He never stated that they should be transferred over to his MP3 serving box. I was working on the same sort of problem with MP3's being scattered across 5 different computers, with no central station taking on the task of "MP3" serving. So I came up with a solution that does sharing of the files via the DFS system mentioned above.

For some reason, I thought he wanted this complex approach (odds are I still have this system on the brain).

Oh well...

Originally posted by Rainy Day
In my opinion, MS's infamous reputation is deserved and only a fool (or a newbie) would hang a Windows based server on the InterNet. Any seasoned, objective, knowledgeable system administrator would simply know better. YMMV, but i agree with every word Arkham_c has posted in this thread about Windows servers.
Really, the only reputation Microsoft has allotted themselves is that IIS is full of holes, Windows itself is pretty secure.

To alleviate this though, one could run Apache or any number of other web servers out there on the Windows platform.
Any intelligent fool can make things bigger, more complex, and more violent. It takes a touch of genius -- and a lot of courage -- to move in the opposite direction.
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stew
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Apr 25, 2003, 08:17 PM
 
Originally posted by MacGorilla:
Use BeOS on that beast. With SoundPlay, you can stream to anyone, anywhere, with very little effort.
I can second that.
Setting up a BeOS box is a breeze - faster and easier than Windows, and definately less fiddling than with most Linux distros.

Look for "Be in your stereo" - that might be what you're looking for.


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BkueKanoodle
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Apr 27, 2003, 12:20 AM
 
Originally posted by Arkham_c:
Linux can do this perfectly. Just set it up with SAMBA for Windows sharing and AFP for Mac sharing. You can mount the Linux drive over the network to Macs and PCs very easily.

Don't use Windows. Windows is always a poor choice for any kind of server, and you will kick yourself if you ever deployed Windows for a company the first time a virus hits you. UNIX is the only secure server solution (I consider Linux to be UNIX in the same way that BSD or MacOSX are UNIX).
What a joke, Unix is not secure unless run by an experience admin. Unix and linux both are full of exploits and vulnerable to virus's. Windows, Unix, and Mac OS all have their disadvantages and to pretend other wise is just proof that your are definitly a L77T L1NUX D00D.

A real network engineer would know this.

PS It is my understanding that the original poster was talking about his home netwrok. For ease of use, Windows would get him up and running the quickest. If he wants to play around with linux and hassle with the configuration files just for the sake of it, then he should do that. Or better yet, setup up a dual boot, and do it both ways.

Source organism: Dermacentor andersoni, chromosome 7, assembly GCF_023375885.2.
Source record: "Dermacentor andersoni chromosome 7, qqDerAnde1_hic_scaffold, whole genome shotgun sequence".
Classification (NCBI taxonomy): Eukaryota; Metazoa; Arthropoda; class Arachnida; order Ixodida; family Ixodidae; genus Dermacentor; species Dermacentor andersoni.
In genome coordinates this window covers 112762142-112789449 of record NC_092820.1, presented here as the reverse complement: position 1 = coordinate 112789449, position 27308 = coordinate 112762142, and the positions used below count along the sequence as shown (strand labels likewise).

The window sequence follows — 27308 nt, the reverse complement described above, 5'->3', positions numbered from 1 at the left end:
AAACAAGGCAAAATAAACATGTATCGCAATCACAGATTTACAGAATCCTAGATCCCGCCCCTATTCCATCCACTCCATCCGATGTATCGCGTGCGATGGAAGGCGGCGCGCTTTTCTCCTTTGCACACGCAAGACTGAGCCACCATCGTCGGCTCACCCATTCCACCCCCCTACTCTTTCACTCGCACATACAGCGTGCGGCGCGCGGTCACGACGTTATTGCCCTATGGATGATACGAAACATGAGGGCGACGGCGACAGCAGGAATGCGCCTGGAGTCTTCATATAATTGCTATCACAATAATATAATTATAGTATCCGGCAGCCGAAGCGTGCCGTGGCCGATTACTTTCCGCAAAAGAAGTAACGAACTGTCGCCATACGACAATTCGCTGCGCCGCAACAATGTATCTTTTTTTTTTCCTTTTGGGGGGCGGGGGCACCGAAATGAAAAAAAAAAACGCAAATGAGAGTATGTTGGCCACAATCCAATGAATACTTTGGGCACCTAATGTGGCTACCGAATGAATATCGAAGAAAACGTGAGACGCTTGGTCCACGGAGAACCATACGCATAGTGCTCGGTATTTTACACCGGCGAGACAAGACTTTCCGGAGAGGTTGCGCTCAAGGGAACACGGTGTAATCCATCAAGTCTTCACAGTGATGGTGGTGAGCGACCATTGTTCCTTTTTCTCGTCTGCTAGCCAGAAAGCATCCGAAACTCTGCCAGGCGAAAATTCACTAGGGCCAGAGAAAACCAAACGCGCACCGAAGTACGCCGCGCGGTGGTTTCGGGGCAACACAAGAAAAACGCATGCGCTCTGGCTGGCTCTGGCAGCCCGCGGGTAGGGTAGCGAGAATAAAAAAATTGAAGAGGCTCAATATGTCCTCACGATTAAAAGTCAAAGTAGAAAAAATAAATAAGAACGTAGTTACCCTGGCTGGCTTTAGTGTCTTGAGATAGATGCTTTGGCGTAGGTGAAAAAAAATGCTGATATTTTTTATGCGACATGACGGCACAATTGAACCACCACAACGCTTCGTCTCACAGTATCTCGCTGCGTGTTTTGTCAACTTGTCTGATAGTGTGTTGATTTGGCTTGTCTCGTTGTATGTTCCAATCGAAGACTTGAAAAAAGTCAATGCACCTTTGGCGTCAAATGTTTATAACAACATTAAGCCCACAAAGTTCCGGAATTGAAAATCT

That's where he'll get the most experience and fun
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pimephalis
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Apr 27, 2003, 09:58 AM
 
Originally posted by Metzen:
I was posting under the assumption that the MP3's were staying on the Mac. If he's going to transfer them to the Linux machine to share, that's a different story.



Mandrake, it's the easiest one.

Simplest form of advice, if your really gun ho about Linux, start with Mandrake. It was made with user simplicity in mind, and once your comfortable with it, if you feel the need to, you can move on up to more industrial strength distributions.

If your familiar with Windows though and are looking for a quick and dirty approach, that's what I'd choose. Setting up Linux will take some time and patience but in the end it could be all worth it

Using Linux will have two advantages for the poster, however. First, he will have the chance to learn about an O/S he probably doesn't know very well and one which is being used extensively in the corporate world (and by this I mean *NIX; linux is just a bit easier to get flying on a home box).

I would heartily second the Mandrake suggestion. The latest incarnations are very good at recognizing your hardware and doing a lot of the basic configuration for you. Here's what he'll want to do:

1. Install Mandrake
2. Create user accounts for everyone wanting to use the machine (for music, backups, whatever).
3. Determine what the machine will be used for: if it's only a server, then turn on Samba and AFP, and shut everything else off.
4. Close the ports. Close everything except the ports that you absolutely need. This way he won't have any security problems later on (however, if he's behind a router this exercise is must less important.


A final point no one has mentioned in this nice little MS/Linux/Unix flamewar: the cost. He's talking about repurposing an old little machine. Why shell out for win 2000 when he can download and burn the Mandrake ISO for about 30 cents?

Swimming upstream since 1994.
     
Rainy Day
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Apr 27, 2003, 11:49 AM
 
What a joke, Unix is not secure unless run by an experience admin.
Ever hear of OpenBSD? With only one hole in the default install in over 7 years, i'd have to say it doesn't take an experienced admin to get a secure UNIX box.

Linux, in general, is probably the least secure of the UNIX-like OS's. It does take an experienced admin to harden it. Linux truly deserves its "UNIX-like" designation (IMO); BSD's, in general, except for a trademark distinction, are UNIX. It is unwise to make statements about UNIX based on Linux. Sort of like judging Coke based on the taste of Pepsi, or vice versa.